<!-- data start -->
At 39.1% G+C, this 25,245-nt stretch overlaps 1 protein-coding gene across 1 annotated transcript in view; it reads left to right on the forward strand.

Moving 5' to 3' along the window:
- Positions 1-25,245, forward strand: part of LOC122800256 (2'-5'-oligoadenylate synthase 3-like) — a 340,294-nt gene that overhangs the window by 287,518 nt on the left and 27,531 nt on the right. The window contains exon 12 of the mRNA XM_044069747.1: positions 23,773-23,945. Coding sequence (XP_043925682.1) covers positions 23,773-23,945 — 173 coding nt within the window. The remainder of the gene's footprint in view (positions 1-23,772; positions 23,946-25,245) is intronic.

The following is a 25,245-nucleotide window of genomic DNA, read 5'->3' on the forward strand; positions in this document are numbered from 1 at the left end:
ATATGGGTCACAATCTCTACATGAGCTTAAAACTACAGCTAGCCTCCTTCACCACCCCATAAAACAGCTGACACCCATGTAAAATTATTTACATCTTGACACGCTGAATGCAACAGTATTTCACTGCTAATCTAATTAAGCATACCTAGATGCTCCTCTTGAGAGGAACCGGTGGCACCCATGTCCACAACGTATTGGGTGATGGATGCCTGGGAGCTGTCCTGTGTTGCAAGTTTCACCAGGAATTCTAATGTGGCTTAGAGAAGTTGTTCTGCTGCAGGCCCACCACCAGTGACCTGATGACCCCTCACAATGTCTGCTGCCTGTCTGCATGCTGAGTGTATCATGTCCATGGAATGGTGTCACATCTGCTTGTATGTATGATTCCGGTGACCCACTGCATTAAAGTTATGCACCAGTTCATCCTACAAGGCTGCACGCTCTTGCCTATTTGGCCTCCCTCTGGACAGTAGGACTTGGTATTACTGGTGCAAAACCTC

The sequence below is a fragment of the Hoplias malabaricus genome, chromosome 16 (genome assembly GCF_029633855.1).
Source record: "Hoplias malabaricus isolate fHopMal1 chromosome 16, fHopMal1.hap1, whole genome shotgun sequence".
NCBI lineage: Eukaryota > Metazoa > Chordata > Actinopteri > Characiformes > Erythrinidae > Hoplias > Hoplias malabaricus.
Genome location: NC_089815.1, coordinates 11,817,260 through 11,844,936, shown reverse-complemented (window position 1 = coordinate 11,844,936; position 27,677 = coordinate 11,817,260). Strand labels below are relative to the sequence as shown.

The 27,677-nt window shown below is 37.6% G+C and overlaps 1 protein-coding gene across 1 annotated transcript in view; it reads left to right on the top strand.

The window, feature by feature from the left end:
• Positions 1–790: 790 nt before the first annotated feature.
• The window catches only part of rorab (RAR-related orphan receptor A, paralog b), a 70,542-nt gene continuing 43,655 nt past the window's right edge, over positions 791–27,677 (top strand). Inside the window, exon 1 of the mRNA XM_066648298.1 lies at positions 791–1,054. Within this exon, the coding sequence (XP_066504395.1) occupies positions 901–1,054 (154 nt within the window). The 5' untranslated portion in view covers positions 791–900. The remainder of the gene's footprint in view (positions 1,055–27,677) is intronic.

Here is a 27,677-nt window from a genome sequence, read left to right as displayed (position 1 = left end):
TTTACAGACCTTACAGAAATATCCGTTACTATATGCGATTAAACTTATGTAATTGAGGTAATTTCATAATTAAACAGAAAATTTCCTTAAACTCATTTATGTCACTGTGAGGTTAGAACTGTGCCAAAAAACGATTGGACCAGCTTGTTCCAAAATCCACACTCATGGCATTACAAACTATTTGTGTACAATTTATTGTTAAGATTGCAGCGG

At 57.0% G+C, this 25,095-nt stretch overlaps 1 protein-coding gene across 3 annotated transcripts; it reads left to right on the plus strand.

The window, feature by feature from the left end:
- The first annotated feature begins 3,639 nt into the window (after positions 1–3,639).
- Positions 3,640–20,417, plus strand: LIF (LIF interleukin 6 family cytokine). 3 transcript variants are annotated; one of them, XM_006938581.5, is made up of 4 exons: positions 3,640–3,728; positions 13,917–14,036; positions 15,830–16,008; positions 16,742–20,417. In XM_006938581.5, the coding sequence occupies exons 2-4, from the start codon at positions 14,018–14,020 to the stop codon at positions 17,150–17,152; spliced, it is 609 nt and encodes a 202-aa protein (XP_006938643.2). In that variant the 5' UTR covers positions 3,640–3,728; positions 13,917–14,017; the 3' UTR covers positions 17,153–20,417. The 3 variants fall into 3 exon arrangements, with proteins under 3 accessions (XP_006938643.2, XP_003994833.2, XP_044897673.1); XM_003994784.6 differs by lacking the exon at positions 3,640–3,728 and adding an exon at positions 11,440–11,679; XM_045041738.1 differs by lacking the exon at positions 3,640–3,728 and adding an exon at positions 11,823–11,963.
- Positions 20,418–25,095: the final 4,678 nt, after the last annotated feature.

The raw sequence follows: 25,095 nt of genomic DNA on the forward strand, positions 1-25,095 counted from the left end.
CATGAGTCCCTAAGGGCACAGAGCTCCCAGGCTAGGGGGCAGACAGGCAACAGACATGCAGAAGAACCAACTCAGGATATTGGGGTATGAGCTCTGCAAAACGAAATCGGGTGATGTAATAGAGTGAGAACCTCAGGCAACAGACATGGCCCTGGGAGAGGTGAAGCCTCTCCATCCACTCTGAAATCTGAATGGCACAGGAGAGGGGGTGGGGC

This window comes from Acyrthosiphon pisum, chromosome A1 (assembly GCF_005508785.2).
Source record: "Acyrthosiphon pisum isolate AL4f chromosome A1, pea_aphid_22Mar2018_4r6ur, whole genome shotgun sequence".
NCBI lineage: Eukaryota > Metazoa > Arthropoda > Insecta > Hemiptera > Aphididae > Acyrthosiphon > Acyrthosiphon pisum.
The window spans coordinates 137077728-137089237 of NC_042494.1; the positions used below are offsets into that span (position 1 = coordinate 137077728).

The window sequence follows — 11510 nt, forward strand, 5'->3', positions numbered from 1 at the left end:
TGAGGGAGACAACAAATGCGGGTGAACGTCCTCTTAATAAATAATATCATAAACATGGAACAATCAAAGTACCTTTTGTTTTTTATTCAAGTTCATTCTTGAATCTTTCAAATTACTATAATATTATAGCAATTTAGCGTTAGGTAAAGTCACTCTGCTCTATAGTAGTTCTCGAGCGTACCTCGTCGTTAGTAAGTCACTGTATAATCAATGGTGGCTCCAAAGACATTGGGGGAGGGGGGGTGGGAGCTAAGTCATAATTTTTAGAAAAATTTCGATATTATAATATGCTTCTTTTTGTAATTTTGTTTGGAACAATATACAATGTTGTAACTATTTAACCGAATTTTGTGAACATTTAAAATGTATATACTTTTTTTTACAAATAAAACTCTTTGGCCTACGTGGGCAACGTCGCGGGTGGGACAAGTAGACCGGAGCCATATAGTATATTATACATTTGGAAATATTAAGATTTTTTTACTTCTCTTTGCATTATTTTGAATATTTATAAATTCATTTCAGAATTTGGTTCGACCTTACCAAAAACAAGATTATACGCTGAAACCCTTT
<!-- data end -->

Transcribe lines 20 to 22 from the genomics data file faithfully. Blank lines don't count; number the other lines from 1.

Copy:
- Positions 20,418–25,095: the final 4,678 nt, after the last annotated feature.

The raw sequence follows: 25,095 nt of genomic DNA on the forward strand, positions 1-25,095 counted from the left end.
CATGAGTCCCTAAGGGCACAGAGCTCCCAGGCTAGGGGGCAGACAGGCAACAGACATGCAGAAGAACCAACTCAGGATATTGGGGTATGAGCTCTGCAAAACGAAATCGGGTGATGTAATAGAGTGAGAACCTCAGGCAACAGACATGGCCCTGGGAGAGGTGAAGCCTCTCCATCCACTCTGAAATCTGAATGGCACAGGAGAGGGGGTGGGGC